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Antiracism 101 is the first of 4 GVJCCA online workshops aiming to empower, educate, and build allyship.

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UPDATE: Event sold out! Please look out for registration details for our next event on March 13 - Indigenous Issues & Solidarity!

The Greater Vancouver Japanese Canadian Citizens' Association (GVJCCA) is pleased to introduce a series of monthly Zoom workshops to support racialized communities, address racism, and build community networks. These sessions aim to empower, educate, and build allyship.

The first workshop, Antiracism 101, addresses burning questions including: What's the difference between "antiracist" and "not racist"? What is White privilege and White fragility? How can we move past discomfort when talking about race? We will also explore the history of racism in BC, leading up to the present day.

Guest speakers:

Giselle Clarke-Trenaman (she/her) is a professional freelance Stage Manager and works as the Production Coordinator and Facilities Manager at Presentation House Theatre in North Vancouver. For the past three years she has been developing a program called "Black History Matters" to fill the education gap of Canadian Black History in the Elementary school system. It had its pilot launch in the fall of 2020.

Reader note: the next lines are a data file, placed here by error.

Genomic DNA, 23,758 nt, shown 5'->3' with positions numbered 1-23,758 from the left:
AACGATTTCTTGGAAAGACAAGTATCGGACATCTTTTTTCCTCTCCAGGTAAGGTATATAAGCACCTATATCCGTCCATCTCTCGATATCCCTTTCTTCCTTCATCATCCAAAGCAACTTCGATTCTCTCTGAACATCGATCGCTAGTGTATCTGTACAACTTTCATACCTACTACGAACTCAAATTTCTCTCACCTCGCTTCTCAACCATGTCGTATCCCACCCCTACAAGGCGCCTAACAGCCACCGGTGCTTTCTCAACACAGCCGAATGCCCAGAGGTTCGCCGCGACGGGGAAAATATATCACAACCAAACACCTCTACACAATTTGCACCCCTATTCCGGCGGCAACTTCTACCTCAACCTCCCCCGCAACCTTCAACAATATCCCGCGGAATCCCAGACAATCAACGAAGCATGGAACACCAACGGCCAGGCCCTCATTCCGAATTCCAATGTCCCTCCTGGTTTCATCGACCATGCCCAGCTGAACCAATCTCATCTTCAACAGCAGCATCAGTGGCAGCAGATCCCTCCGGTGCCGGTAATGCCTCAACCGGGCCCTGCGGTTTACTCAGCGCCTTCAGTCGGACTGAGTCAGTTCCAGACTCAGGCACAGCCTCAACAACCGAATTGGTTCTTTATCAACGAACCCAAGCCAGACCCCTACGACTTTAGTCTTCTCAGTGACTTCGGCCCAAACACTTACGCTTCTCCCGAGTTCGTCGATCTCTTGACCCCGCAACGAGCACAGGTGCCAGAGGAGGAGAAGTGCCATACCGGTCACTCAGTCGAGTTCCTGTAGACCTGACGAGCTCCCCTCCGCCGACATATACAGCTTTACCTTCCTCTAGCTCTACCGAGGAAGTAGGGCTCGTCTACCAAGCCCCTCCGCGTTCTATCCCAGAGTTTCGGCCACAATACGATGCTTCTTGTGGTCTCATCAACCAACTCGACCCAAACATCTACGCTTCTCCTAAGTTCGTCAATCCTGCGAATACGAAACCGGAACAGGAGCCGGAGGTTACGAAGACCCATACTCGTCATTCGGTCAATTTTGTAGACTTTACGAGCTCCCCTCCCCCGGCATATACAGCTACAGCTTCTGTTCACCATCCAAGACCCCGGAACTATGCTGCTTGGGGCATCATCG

Parker Johnson (he/him) is a group facilitator, mediator, intercultural educator, and organizational change specialist who is committed to building just, equitable, diverse and inclusive organizations. Parker studied administration, planning and social policy at the Harvard University Graduate School of Education, and rounds out his education with practical application in mediation, coaching, intercultural communication and anti-oppression work. As a workshop facilitator, he is a master at bringing concepts alive through the power of storytelling.

Sxwpilemaát Siyám (Chief Leanne Joe) is one of sixteen Hereditary Chiefs of the Squamish Nation and the first female Chief of the Lackett Joe Family. She is currently Transformative Storyteller for Economic Reconciliation, with Simon Fraser University, and a Trustee for the Squamish Nation Trust.

This workshop is particularly targeted for those seeking a deeper understanding of antiracism, but we welcome participants of all education levels and backgrounds. Registration is open to all adults - youth 12 and up may join their parent participants. Please note: sessions are guided by applying respect, kindness and supporting participant safety.

We are grateful to the NAJC Community Development Fund for their financial support of these workshops.

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